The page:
I swear I start every one of these lamenting my seeming inability to write more often, maybe I’ll actually do something about that some day.
Well that certainly was a season of shorts. As is so often the case I feel like last season’s batch can best be described as hit or miss. Some of them were really great, and some fell flat for me at least. With that said let’s just dive right into the roundup.
Crossing Time is hard to pin down. A series of short vignettes about different characters waiting by a railroad crossing, the quality varies dramaticly between episodes. A few are genuinely fun or sweet. But you also have stuff like episode 2; which is just some gross kid perving on the girl in front of him for 3 minutes. They even decided they needed to revisit that particular character for the penultimate episode, and it was just as crappy. It’s a shame because I’d definitely recommend the show otherwise, but the handful of bad episodes drag it down a lot.
Love To-LIE Angle feels genuinely hampered by its short format. With that said I’m not sure there’d be a whole lot to recommend here even with a longer run time. At its core the series is just another horny harem with the minor distinction of having an all girl cast. It’s entirely possible that there’s something more to the source material but the anime we got feels like they decided to throw out everything except the horny. None of the characters have any real time to develop and it’s hard to get behind the central romance between Hanabi and Iori when neither girl has had more than about 30 seconds of conversation and a handful of contrived almost porn sequences with the other throughout the entire series.
This one’s also not great. The series core joke is that protagonist Akkun alternates between being a colossal jerk to his girlfriend and being a loved up stalker when she isn’t looking, which is apparently fine because she’s entirely OK with him being an ass, for no real reason. The series throws in a few other dysfunctional pairs with similar nonsensical circumstances but none of them feel at all plausible. Which is kind of the core issue. Not one of the couples or awkward half couples feels like it actually could exist, none of these people would be together if the story didn’t say so. It feels like the characters don’t fit the concept at all because the concept is too janky to really work.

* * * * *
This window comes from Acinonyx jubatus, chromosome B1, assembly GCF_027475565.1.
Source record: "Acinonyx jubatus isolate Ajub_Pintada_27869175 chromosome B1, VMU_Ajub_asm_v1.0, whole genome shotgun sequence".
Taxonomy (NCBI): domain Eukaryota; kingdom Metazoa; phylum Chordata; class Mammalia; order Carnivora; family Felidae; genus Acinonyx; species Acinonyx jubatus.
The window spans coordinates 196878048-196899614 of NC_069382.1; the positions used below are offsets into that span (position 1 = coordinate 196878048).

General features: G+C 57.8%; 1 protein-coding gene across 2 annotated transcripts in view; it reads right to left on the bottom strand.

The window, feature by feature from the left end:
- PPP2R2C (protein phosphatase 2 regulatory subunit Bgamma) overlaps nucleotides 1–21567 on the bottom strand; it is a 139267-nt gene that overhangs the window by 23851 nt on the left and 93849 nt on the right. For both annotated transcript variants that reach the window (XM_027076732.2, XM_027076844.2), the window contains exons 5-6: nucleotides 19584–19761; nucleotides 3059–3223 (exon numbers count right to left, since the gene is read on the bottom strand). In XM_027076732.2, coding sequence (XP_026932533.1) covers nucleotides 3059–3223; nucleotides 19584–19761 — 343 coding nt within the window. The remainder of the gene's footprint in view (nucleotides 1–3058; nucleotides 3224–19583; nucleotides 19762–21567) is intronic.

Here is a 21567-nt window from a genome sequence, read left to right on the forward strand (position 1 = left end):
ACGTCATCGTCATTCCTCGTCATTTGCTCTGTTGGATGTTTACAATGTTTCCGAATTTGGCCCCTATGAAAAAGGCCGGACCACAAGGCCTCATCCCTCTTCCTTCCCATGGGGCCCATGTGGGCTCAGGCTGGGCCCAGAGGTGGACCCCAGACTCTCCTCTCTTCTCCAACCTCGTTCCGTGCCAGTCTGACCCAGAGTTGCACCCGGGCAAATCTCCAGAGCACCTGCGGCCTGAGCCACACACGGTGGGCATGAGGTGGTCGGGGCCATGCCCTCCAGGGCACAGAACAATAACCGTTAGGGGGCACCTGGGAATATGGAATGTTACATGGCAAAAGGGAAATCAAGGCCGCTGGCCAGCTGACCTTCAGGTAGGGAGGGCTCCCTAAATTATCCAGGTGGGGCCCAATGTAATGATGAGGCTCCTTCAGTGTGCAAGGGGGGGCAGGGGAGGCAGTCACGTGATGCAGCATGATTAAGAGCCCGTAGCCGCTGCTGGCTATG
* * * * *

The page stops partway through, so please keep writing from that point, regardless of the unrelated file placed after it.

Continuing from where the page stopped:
It’s back for a 3rd series and it’s still pretty good. 2016 and 17’s hard worker is here to keep ploughing on into another year. At this point the series has mostly settled into a comfortable rhythm. The novelty may have worn off a little as the storyline enters the “Nobunaga doesn’t actually get a whole lot done for like a decade” segment of its historical source but it still has its moments, and continues to excelently juxtapose its cute aesthetic and mostly humorous tone with moments highlighting the brutality of the ongoing conflicts of the time. It was one of my favourite shorts in the last couple of years and it continues to hold that distinction.
A solid newcommer, Tiramisu is a mostly affectionate parody of various non specific mecha series. Following an elite pilot in an unending space war between two vaguely defined and largely irrelevant factions, the show makes good use of the setting, getting a lot of mileage out of jokes that definitely wouldn’t work elsewhere. It’s a but crude at times and not all the jokes land, with episodes sometimes just getting stuck on one unfunny gag for the duration but, when it’s on point, Tiramisu can be a lot of fun.
Come visit scenic Gunma, it’s an unwelcoming hellpit! The latest in an occasional subset of shorts which seem to exist primarily for the purpose of promoting an area to tourists, You Don’t Know Gunma Yet takes the novel approach of portraying Gunma as a region actively hostile to outsiders, filled with baffling customs and traditions impenetrable to non residents. Under all this though there’s a clear affection for these things, the show is comfortable poking fun at the idiosyncrasies of life in the prefecture because at least some of those involved in the project seem to look fondly on them. This feeling is enhanced through brief real life segments at the end of each episode where residents of Gunma talk about some element of the region that’s close to them. It sometimes spends a little too long on one joke, but the lengths the series is willing to go to in order to present Gunma as a terrifying realm of nightmare are reliably entertaining.
And that’s your lot. Overall this season ended up being pretty solid, there were a couple of not so great entries but the good stuff was significantly better overall than a lot of other seasons, and that trend looks set to continue into Summer with the triumphant return of one of my all time favourites.